Publisher: Rigel Media
Pub. Date: April 28, 2011
In Cork Graham’s 2004 #1 NYT best-selling coming-of-age adventure memoir set against the background of US/Vietnam political intrigue of the 1980s, eighteen-year-old Cork Graham travels to Southeast Asia to try his hand at combat photojournalism. It doesn’t matter that he has no university degree, or training in photojournalism, other than the manuals that came with his cameras. He’s after adventure and adventure he will find.
At first drawn by the war of that time, the Kampuchea/Vietnam War and the major story of the generation, American servicemen possibly held captive in the mountains of Laos, Graham makes his way from boyhood to manhood, through the slums of Bangkok, and adventures covering the Hmong resistance in northern Thailand and Laos. He almost doesn’t make it back from a horrific ambush on the Mekong River.
Building a reputation as one willing to surmount his initially off-putting young age daunting profession, by taking on any danger to get a story, he’s invited on a treasure hunting expedition for Captain Kidd’s treasure, supposedly hidden on an island in an area of Vietnam forbidden to all but Soviet bloc advisors and loyal communist militia. Along with the captain of the pirate treasure hunt, Richard Knight, a British actor-turned treasure hunter, and a two Thai crew, Graham braves a voyage through rough seas festered with Thai pirates marauding Vietnamese boats laden with refugees escaping famine, poverty, and political and religious persecution.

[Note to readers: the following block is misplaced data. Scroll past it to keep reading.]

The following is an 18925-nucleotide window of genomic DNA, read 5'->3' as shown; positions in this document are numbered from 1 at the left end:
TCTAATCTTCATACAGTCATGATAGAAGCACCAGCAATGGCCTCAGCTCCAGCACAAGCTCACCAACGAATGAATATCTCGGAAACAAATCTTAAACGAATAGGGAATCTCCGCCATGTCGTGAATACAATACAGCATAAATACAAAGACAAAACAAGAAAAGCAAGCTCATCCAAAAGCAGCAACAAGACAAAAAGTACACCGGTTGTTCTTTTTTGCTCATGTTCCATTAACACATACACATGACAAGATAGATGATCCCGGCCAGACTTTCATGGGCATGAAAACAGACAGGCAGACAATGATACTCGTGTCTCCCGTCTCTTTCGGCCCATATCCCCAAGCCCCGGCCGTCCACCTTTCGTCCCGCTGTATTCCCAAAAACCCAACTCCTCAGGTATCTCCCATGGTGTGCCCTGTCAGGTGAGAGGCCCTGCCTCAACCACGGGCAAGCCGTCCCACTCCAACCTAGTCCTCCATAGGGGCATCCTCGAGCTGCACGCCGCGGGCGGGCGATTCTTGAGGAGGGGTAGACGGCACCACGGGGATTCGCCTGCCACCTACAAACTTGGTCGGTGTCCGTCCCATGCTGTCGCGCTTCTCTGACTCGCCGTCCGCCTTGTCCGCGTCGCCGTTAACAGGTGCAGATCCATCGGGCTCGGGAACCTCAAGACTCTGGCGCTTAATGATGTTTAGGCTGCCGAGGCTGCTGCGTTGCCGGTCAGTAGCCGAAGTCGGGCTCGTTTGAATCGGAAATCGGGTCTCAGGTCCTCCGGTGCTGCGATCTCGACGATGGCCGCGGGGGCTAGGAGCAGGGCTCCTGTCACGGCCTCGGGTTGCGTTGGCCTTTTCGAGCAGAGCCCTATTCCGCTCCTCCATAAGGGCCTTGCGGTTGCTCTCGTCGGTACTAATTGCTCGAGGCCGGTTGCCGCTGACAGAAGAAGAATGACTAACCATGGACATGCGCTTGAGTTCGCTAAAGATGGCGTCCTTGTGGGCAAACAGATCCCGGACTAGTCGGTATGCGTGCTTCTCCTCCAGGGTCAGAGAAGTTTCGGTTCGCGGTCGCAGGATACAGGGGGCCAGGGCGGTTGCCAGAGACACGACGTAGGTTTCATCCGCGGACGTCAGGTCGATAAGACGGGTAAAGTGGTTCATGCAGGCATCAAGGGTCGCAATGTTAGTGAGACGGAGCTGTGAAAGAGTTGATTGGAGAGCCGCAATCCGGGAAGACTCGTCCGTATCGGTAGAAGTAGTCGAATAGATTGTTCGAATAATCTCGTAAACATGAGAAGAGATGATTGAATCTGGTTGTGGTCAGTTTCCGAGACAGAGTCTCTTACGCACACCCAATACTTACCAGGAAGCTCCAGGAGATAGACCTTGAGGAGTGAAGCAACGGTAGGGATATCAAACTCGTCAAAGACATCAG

Captured by the island militia, Graham is tortured and interrogated for months. In those same months, Hanoi doesn’t even acknowledge publicly their imprisonment of the Graham and the rest. Not until a group of Thai fisherman held at the same prison is released does report come back of two “Americans”. It would turn out to be the longest 11 months Graham ever experienced, yet the most rewarding!
In prose reminiscent of the exciting style of Jack London, the characterization and attention to detail of John Steinbeck that makes the reader feel as though they are there, and Graham Greene’s ability to reach deep and capture his inner conflict, Cork Graham’s voice delivers a personal telling of what was an international front-page story when it occurred.